Earth Imaging Journal: Remote Sensing, Satellite Images, Satellite Imagery
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NASA’s Terra satellite captured this natural-color image on Nov. 26, 2013. The chalky blue swirls in the South Atlantic Ocean, as well as fainter streaks of yellow and green, are evidence of abundant phytoplankton growth across hundreds of kilometers of sea.

Offshore from Argentina, spring is in bloom. Massive patches of phytoplankton colored the ocean in November 2013. These microscopic, plant-like organisms are the ocean’s primary producers, harnessing sunlight to nourish themselves and to become food for everything from zooplankton to whales.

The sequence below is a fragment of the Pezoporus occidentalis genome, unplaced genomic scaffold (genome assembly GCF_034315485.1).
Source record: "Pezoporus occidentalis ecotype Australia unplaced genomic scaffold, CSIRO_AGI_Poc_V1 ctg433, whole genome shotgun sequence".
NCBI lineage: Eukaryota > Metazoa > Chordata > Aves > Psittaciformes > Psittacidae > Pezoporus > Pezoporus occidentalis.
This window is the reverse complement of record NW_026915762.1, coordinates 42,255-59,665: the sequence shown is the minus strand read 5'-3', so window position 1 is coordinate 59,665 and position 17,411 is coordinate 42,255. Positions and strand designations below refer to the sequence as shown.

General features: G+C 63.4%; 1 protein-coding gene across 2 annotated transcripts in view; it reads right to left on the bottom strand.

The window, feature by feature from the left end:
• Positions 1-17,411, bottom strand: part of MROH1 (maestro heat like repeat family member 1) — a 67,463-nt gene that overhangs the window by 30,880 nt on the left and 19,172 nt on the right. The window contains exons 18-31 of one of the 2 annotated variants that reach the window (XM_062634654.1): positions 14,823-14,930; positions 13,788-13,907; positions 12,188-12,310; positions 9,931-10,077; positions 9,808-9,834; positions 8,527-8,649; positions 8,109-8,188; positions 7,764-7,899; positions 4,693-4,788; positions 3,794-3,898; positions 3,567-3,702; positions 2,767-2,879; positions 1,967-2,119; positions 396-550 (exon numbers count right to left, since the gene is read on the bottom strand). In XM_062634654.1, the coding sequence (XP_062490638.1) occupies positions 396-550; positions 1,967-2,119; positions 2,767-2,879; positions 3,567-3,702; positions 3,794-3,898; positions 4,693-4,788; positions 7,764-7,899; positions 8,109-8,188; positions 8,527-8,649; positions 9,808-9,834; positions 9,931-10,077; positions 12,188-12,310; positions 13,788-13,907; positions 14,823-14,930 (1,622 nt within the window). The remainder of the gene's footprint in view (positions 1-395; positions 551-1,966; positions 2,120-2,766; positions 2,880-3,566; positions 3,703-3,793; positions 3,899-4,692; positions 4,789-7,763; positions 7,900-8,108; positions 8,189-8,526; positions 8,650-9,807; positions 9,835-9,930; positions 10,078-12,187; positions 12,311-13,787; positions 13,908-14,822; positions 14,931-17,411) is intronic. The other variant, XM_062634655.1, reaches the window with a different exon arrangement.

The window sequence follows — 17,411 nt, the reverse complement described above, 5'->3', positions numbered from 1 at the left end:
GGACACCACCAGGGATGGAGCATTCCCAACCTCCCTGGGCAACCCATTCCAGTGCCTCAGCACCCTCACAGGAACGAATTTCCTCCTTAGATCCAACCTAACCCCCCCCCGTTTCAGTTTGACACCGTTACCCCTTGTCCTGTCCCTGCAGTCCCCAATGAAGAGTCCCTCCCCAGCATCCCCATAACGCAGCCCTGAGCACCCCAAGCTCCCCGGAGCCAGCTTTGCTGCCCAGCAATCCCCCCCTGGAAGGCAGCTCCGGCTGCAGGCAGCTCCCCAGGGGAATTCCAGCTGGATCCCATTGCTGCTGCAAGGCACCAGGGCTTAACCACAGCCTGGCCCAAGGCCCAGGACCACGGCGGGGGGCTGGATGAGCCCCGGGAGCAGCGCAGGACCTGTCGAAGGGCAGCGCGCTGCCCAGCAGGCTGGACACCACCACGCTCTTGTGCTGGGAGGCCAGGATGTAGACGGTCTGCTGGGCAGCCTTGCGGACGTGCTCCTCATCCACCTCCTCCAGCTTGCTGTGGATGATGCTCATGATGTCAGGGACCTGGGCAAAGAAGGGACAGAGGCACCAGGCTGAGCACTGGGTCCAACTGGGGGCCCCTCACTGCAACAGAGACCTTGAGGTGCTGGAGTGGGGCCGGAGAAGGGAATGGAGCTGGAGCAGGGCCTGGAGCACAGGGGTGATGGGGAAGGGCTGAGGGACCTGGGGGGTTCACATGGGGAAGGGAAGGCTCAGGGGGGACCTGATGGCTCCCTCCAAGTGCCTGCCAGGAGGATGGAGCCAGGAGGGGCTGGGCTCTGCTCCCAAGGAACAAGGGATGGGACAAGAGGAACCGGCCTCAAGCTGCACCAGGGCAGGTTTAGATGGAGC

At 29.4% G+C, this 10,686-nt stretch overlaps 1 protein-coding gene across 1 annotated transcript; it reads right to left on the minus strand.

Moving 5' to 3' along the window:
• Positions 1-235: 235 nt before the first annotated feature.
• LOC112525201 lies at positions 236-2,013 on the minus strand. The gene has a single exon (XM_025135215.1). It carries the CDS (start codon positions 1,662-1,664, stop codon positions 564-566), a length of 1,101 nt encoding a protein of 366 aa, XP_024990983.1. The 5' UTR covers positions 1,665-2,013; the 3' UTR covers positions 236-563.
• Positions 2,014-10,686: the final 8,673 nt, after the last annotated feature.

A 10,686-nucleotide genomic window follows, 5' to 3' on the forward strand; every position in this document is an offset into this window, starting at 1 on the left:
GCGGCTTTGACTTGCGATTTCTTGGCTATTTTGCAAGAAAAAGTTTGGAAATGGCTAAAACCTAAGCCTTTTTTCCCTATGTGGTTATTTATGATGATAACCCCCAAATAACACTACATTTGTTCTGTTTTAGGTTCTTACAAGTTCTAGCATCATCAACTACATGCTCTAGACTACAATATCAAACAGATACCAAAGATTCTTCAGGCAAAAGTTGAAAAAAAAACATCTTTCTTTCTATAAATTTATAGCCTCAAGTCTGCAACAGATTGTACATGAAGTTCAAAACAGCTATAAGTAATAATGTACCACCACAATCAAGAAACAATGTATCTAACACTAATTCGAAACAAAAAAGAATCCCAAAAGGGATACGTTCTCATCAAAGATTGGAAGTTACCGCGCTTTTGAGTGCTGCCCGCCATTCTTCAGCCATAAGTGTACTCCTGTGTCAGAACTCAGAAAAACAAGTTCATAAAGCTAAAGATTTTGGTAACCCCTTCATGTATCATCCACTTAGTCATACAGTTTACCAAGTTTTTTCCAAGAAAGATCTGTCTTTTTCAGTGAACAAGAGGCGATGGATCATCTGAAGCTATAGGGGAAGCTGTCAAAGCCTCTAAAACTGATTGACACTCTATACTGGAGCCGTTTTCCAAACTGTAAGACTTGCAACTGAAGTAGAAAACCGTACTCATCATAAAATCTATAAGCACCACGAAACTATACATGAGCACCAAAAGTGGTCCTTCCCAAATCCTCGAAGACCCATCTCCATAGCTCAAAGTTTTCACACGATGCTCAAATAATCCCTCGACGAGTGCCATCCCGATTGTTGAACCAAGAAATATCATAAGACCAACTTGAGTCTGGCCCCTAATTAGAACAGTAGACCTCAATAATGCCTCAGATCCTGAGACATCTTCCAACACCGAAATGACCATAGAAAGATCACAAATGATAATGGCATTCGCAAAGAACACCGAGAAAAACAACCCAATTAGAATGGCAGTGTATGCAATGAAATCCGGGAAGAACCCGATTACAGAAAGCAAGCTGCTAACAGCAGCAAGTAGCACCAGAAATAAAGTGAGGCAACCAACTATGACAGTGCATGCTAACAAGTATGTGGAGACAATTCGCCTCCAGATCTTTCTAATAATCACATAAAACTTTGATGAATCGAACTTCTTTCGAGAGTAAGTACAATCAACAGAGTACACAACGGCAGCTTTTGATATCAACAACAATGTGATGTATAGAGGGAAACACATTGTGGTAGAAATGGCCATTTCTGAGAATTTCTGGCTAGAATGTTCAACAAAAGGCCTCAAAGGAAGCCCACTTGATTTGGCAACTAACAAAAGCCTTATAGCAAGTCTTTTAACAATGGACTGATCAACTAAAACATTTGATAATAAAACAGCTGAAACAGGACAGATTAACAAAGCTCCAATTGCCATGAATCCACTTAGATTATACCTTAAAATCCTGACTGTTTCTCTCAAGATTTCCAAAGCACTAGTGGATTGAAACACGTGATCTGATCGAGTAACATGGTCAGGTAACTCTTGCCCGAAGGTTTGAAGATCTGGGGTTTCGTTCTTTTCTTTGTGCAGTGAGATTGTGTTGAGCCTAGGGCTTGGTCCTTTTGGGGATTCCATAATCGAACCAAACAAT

These organisms contain pigments (such as chlorophyll) or minerals (calcium carbonate) that appear blue, green, white or other colors depending on the species. The phytoplankton in the accompanying image, acquired by NASA’s Terra satellite on Nov. 26, 2013, likely are a blend of diatoms, dinoflagellates and coccolithophores. Near the coast, the discoloration of the water could be phytoplankton or it might be sediment runoff from rivers.

Image courtesy of NASA.

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